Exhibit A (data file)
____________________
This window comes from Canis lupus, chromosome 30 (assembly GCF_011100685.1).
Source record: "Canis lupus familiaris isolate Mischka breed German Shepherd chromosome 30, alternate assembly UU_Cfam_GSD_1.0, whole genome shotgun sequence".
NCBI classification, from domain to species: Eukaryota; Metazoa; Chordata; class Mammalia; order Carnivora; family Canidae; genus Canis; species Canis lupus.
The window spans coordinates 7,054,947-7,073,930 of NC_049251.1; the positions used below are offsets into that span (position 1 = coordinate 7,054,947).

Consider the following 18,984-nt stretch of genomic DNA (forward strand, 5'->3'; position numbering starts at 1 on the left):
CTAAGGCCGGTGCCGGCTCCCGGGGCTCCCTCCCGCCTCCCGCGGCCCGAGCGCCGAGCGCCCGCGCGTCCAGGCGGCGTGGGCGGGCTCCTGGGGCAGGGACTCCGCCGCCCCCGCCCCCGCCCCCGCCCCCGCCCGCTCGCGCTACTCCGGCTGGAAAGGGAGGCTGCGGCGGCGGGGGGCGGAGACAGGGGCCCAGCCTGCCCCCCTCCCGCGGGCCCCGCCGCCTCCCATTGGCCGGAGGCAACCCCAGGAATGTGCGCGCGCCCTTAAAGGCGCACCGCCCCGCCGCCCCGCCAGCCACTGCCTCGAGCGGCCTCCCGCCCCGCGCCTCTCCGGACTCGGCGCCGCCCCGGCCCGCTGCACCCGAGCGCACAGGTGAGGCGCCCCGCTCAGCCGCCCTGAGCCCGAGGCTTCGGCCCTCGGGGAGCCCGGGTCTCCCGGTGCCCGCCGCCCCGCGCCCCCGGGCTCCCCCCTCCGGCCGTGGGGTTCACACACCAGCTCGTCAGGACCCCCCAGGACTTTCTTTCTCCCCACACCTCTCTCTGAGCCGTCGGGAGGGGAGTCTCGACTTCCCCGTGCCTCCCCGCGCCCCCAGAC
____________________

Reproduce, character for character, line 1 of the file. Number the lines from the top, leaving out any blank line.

This window comes from Canis lupus, chromosome 30 (assembly GCF_011100685.1).